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History teachers and historical knowledge in Quebec and Sweden: Epistemic beliefs in distinguishing the past from history and its teaching


Henrik Åström Elmersjö

Paul Zanazanian


This article looks at upper secondary school history teachers’ understandings of how historical knowledge is constructed and at the impact this might have on their classroom practice. The article has two objectives: (1) to examine how teachers view the relationship between the past and history – as a basic entry point peek into their epistemic thinking; and (2) to explore their reflexiveness regarding epistemic issues and what their view might mean for their perspectives and their teaching of history, and by extension, whether they see themselves as being political in the process or not. As part of an international, comparative study on history teachers and their epistemic positioning in the teaching of rival histories, we use a mixed-methods approach to present empirical data from Quebec and Sweden. Forming a cross-cultural dialogue, this comparative focus permits us to identify and discuss nuances that emerge in teachers’ thinking in two completely different societies that nevertheless share similar democratic and political outlooks when it comes to the teaching of school history. In discussing the relationship between the past and history, it appears that teachers have different understandings of what historical knowledge is, how it is constructed, and the implications these meanings have for their practice. The findings demonstrate that there is a main difference and an important similarity between both sites. The difference is one where Swedish teachers are more inclined to make a clear distinction between the past and history, than their Quebecois counterparts who tend to be less prone to making this distinction clear. The similarity, in turn, refers to a majority of participants who are located in between these two extremities – objectivist and critical – and who demonstrate a case of epistemic “wobbling”. In describing the reasons for this difference, namely Quebec’s overt quest for nation-building among its various historical communities, the political nature of history teaching comes to light. In digging deeper in this difference to better qualify the emergent wobbling, the results furthermore illustrate a strong connection between criticality and reflexivity in teachers’ thinking and practice. More specifically, those who clearly distinguish between the past and history demonstrate an ability to account for history’s subjectiveness and are therefore more attuned to questioning their own role in the whole teaching process.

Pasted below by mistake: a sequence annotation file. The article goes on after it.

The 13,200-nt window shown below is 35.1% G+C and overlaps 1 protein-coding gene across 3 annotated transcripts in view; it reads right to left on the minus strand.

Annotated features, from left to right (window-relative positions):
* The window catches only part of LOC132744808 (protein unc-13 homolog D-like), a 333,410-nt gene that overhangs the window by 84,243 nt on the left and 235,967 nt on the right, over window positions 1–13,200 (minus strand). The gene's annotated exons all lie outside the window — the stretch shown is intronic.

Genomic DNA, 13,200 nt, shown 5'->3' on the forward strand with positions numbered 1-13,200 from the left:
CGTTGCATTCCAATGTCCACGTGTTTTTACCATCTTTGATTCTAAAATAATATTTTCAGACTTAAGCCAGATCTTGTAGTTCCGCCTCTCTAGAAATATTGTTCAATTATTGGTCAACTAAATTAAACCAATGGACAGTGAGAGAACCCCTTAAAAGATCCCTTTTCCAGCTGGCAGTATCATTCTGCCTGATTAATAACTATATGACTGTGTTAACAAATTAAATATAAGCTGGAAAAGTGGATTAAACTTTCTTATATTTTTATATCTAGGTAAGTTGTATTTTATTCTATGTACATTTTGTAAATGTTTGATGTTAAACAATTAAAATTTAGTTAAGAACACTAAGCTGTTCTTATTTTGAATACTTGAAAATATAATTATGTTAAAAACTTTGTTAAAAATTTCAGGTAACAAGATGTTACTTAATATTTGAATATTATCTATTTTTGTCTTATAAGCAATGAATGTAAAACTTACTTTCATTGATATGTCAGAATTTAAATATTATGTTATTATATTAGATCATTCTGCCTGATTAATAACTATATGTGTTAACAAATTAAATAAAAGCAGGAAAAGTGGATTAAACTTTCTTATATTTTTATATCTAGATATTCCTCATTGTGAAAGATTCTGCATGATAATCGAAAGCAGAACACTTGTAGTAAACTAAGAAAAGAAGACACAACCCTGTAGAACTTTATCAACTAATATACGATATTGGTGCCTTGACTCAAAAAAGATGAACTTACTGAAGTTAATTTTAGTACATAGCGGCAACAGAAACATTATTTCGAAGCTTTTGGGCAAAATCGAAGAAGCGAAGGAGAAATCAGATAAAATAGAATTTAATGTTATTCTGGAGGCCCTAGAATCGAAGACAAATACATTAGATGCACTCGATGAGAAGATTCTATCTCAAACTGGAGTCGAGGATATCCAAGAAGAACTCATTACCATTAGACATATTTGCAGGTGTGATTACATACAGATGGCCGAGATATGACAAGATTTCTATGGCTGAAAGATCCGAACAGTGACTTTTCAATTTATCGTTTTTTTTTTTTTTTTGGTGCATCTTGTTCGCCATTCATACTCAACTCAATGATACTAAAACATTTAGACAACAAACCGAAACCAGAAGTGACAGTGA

Epistemic beliefs, history teachers, Quebec, Sweden, upper secondary school, mixed methods

How to Cite:

Elmersjö, H. Å., Zanazanian, P. (2022). History teachers and historical knowledge in Quebec and Sweden: Epistemic beliefs in distinguishing the past from history and its teaching. Historical Encounters, 9(1), 181-195.


  • Published 15 April 2022

  • Double Blind Peer Reviewed

  • Author Retains Copyright

  • Distributed under a CC BY-NC-ND 4.0 License

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